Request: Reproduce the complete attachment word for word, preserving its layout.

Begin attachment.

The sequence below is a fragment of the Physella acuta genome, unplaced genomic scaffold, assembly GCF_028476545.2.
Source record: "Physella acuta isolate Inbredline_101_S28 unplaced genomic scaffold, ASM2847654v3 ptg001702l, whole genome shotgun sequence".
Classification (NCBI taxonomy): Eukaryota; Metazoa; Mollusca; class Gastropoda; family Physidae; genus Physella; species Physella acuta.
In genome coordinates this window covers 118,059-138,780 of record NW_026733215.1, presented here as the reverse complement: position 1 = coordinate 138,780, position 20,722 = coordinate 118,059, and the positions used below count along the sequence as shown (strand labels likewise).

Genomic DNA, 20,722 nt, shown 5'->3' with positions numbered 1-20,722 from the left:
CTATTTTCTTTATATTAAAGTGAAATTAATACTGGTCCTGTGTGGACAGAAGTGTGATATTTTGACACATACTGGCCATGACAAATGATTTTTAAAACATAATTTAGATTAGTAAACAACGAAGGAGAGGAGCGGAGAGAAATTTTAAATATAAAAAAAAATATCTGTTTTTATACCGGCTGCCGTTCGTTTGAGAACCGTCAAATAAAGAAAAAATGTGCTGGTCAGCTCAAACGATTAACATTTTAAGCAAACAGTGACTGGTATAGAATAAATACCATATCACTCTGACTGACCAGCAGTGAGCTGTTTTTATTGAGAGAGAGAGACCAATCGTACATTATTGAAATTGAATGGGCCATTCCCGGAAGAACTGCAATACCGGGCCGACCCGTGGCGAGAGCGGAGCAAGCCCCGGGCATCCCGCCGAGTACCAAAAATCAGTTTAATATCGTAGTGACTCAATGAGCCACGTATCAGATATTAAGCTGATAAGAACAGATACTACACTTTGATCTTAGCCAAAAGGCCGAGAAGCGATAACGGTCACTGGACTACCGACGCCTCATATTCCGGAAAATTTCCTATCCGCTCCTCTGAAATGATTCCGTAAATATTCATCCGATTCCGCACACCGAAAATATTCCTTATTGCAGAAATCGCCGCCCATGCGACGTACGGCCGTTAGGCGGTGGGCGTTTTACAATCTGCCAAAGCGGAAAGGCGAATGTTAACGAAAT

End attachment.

The sequence below is a fragment of the Physella acuta genome, unplaced genomic scaffold, assembly GCF_028476545.2.
Source record: "Physella acuta isolate Inbredline_101_S28 unplaced genomic scaffold, ASM2847654v3 ptg001702l, whole genome shotgun sequence".
Classification (NCBI taxonomy): Eukaryota; Metazoa; Mollusca; class Gastropoda; family Physidae; genus Physella; species Physella acuta.
In genome coordinates this window covers 118,059-138,780 of record NW_026733215.1, presented here as the reverse complement: position 1 = coordinate 138,780, position 20,722 = coordinate 118,059, and the positions used below count along the sequence as shown (strand labels likewise).

Genomic DNA, 20,722 nt, shown 5'->3' with positions numbered 1-20,722 from the left:
CTATTTTCTTTATATTAAAGTGAAATTAATACTGGTCCTGTGTGGACAGAAGTGTGATATTTTGACACATACTGGCCATGACAAATGATTTTTAAAACATAATTTAGATTAGTAAACAACGAAGGAGAGGAGCGGAGAGAAATTTTAAATATAAAAAAAAATATCTGTTTTTATACCGGCTGCCGTTCGTTTGAGAACCGTCAAATAAAGAAAAAATGTGCTGGTCAGCTCAAACGATTAACATTTTAAGCAAACAGTGACTGGTATAGAATAAATACCATATCACTCTGACTGACCAGCAGTGAGCTGTTTTTATTGAGAGAGAGAGACCAATCGTACATTATTGAAATTGAATGGGCCATTCCCGGAAGAACTGCAATACCGGGCCGACCCGTGGCGAGAGCGGAGCAAGCCCCGGGCATCCCGCCGAGTACCAAAAATCAGTTTAATATCGTAGTGACTCAATGAGCCACGTATCAGATATTAAGCTGATAAGAACAGATACTACACTTTGATCTTAGCCAAAAGGCCGAGAAGCGATAACGGTCACTGGACTACCGACGCCTCATATTCCGGAAAATTTCCTATCCGCTCCTCTGAAATGATTCCGTAAATATTCATCCGATTCCGCACACCGAAAATATTCCTTATTGCAGAAATCGCCGCCCATGCGACGTACGGCCGTTAGGCGGTGGGCGTTTTACAATCTGCCAAAGCGGAAAGGCGAATGTTAACGAAAT